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Let $S_\infty$ denote the full symmetric group on countably many points and index the points by $\mathbb{N}$. For any weight (for lack of a better name) function $w:\mathbb{N}\rightarrow\mathbb R^+$, define a subgroup $S_\infty(w)\subset S_\infty$ as follows:

$$S_\infty(w) := \{\pi\in S_\infty|\sum_{\pi(k)\neq k} w(k)<\infty \}$$

The intuitive idea is that given a weight function $w$ a permutation $\pi\in S_\infty$ is in $S_\infty(w)$ if the sum of the weights of all points moved by $\pi$ is finite.

There are two well-known examples of such subgroups:

  • $S_\infty(1)$ is the group of finitely supported permutations of $\mathbb{N}$ or equivalently the direct limit of the finite symmetric groups.

  • $S_\infty(\frac{1}{n^2})$ is simply $S_\infty$ since the series $\{\frac{1}{n^2}\}$ is convergent.

So in this context, I have been thinking about the group $G := S_\infty(\frac{1}{n})$. It is clear $S_\infty(1)\not\cong G$ since $G$ contains many subgroups isomorphic to $S_\infty$ (for example the set of all permutations of the points indexed by $b^i$ for $b$ fixed and $i\in\mathbb{N}$).

On the other hand, $G$ contains a proper subgroup isomorphic to the direct sum of countably many copies of $S_\infty$, so in particular it is easy to see $S_\infty\not\cong G$ since in $G$ elements of infinite order always have nontrivial centralizers while in $S_\infty$ this is not always the case.

Question: Aside from the description of $G$ as $S_\infty(\frac{1}{n})$, is there any easy to describe/understand presentation of this group?

Primarily I am torn on whether $G$ is itself isomorphic to a direct sum of countably many copies of $S_\infty$; every time I attempt to describe such an isomorphism, there are elements of $G$ not accounted for.

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Doesn't $S_\infty$ itself contain a proper subgroup isomorphic to the direct sum of countably many copies of $S_\infty$? Say the subgroup preserving the odd part. –  Aaron Meyerowitz Sep 19 '11 at 16:59
    
Yes it does; as noted above one such subgroup can be embedded in $G$. –  ARupinski Sep 19 '11 at 18:26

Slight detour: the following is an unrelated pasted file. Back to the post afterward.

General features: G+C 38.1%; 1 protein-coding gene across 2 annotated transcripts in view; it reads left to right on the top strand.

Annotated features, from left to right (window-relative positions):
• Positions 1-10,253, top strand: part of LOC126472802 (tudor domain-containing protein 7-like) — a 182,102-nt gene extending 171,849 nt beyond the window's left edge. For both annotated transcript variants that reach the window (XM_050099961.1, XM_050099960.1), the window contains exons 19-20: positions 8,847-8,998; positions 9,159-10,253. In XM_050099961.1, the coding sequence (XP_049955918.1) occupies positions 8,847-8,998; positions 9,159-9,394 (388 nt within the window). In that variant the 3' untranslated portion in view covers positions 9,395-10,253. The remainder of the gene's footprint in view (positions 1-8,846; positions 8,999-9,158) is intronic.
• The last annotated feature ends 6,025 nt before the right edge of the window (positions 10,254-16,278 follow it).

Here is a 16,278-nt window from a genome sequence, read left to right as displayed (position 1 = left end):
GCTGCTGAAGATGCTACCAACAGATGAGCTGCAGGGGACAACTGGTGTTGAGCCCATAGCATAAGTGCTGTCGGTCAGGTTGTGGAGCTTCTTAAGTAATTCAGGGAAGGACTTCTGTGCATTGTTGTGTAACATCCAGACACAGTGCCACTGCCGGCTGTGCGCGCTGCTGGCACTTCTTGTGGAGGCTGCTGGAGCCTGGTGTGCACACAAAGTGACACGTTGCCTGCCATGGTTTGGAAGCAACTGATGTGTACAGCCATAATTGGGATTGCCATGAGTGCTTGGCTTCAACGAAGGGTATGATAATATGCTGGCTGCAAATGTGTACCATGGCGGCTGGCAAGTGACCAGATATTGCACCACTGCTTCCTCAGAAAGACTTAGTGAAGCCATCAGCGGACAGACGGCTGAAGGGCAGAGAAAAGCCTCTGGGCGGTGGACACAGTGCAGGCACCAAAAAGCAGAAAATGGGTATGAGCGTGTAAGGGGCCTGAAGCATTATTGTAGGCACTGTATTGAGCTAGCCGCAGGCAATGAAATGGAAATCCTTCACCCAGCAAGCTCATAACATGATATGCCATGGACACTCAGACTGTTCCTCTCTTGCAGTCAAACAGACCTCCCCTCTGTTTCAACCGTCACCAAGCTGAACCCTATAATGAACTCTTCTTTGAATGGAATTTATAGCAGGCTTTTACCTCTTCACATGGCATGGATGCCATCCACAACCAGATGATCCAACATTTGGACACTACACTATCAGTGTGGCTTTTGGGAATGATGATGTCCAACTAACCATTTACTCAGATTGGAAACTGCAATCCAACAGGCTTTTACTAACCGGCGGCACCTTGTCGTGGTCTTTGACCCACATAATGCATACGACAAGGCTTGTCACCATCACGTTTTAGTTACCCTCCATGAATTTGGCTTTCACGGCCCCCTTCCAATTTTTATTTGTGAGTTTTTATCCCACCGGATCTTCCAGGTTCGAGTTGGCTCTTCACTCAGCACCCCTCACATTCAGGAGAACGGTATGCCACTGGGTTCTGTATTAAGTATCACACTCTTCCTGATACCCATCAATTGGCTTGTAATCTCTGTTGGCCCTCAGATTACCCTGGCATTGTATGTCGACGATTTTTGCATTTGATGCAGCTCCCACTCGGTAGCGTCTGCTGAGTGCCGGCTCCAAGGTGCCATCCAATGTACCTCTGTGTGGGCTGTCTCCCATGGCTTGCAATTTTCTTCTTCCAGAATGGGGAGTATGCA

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So how does the sentence before your question establish that $S_\infty$ is not isomorphic to $G$? Not that I am saying it is. –  Aaron Meyerowitz Sep 19 '11 at 18:51
    
@Aaron: Now I see the issue you have. The important claim I am making there is that $G$ is not isomorphic to $S_\infty$, but you are correct, my given reasoning does not prove this claim. I will edit accordingly. –  ARupinski Sep 19 '11 at 21:45
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Well, consider $\mathbb{\bar N}=\mathbb{N}\cup\{\infty\}$ with the topology where the open sets $S$ are either finite and excluding $\infty$, or include infinity and $\sum\_{n\not\in S}w(n) < \infty$. Then, $G$ is the set of self-homeomorphisms of $\mathbb{\bar N}$ fixing a neighborhood of $\infty$. I suppose the answer depends on what a base of neighborhoods of $\infty$ looks like (I guess the space is not secodn countable). –  George Lowther Sep 20 '11 at 1:19
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1 Answer

up vote 5 down vote accepted

Not an answer, just a series of observations which will hopefully be of some use, and too long for a comment. The last observation might be relevant to your question about whether $G$ is the direct sum of countably many copies of $S_\infty$, unless I've over-simplified something.

  1. For each weight $w$, we may associate the collection $$I_w = \left\{A \subseteq \omega\ |\ \sum_{n \in A}w(n) < \infty\right\}$$
    Then $I_w = P(\omega)$ iff $\sum_{n \in \omega} w(n) < \infty$. If the series is divergent, then $I_w$ is a non-principal ideal extending the ideal $\mathrm{Fin}$ of finite sets, and moreover this ideal is not maximal, i.e. its dual filter is not an ultrafilter.
  2. $S_{\infty}(w) = \bigcup _{A \in I_w}S_A$ where $S_A$ is the subgroup of $S_{\infty}$ which fixes $\omega \setminus A$ pointwise, i.e. it's the set of permutations of $A$.
  3. The map $(I_w,\subseteq) \to ($subgroups of $S_\infty,\leq)$ defined by $A \mapsto S_A$ is an injective homomorphism of posets. We're essentially interested in the union of the range of this map, but unfortunately this is not equal to the image of the union of the domain of this map.
  4. Also note that $(I_w,\subseteq)$ is a lattice and a directed set, as is the range of the above map.
  5. If $\lim_{n\to\infty}w(n) = 0$ but $\sum_{n\in\omega}w(n) = \infty$, then there is no partition of $\omega$ into countably many infinite sets $A_n (n \in \omega)$ such that $S_\infty(w)$ is isomorphic to the direct sum of the $S_{A_n}$ in the "obvious" way. That is, $S_\infty(w)$ doesn't consist merely of those permutations which can be expressed as a finite product of elements from finitely many of the $S_{A_n}$. [Proof: For each $n$, pick some $m_n \in A_n$ such that $w(m_n) < 2^{-n}$. Set $A = \{m_n : n \in \omega\}$. Then $S_A \leq S_{\infty}(w)$ but there are elements of $S_A$ which can't be written as a finite product of elements of the $S_{A_n}$.]
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Your point 5 seems to confirm what I suspected but could not rigorously prove: that there must be more to $G$ than just a bunch of copies of $S_\infty$. –  ARupinski Sep 20 '11 at 16:12
    
@ARupinski: $G$ is not a countable union of subgroups isomorphic to images of $S_\infty$. –  George Lowther Sep 20 '11 at 19:34
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